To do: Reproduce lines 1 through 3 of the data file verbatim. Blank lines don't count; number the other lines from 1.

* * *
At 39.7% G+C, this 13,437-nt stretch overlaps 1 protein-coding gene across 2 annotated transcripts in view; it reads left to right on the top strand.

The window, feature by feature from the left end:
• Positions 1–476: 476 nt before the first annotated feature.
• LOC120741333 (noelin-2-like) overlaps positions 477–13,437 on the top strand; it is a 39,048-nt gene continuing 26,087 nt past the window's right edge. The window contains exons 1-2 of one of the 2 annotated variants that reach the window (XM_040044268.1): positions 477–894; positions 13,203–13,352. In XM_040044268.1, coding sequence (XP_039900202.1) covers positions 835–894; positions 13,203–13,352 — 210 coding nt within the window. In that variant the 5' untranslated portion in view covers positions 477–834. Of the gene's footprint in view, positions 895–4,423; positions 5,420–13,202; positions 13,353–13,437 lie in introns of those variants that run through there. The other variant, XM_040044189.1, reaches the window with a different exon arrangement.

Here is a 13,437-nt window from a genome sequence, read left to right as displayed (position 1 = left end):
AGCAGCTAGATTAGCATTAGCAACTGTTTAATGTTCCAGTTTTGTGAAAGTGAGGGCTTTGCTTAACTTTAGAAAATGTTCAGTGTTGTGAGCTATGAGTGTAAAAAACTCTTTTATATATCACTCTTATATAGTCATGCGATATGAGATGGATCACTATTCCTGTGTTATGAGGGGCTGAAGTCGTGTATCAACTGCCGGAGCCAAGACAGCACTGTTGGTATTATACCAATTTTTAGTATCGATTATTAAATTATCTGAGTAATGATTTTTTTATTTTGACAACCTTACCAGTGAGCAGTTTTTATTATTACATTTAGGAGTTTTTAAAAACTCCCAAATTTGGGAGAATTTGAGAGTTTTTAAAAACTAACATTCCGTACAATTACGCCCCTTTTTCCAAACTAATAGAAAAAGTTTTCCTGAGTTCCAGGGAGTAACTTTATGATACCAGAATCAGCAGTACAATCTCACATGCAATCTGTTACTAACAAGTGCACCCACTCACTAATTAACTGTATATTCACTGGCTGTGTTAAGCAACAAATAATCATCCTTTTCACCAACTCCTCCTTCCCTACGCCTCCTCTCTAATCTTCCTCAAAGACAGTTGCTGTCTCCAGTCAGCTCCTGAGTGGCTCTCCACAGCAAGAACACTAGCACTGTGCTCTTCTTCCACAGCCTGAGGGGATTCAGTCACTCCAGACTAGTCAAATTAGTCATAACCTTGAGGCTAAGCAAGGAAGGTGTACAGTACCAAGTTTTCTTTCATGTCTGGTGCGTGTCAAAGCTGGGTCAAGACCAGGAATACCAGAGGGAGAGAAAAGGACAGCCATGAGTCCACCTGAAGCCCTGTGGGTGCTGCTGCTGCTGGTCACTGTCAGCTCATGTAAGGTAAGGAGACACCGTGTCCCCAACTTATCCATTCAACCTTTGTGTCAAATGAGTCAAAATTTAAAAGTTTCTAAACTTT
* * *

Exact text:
At 39.7% G+C, this 13,437-nt stretch overlaps 1 protein-coding gene across 2 annotated transcripts in view; it reads left to right on the top strand.

The window, feature by feature from the left end:
• Positions 1–476: 476 nt before the first annotated feature.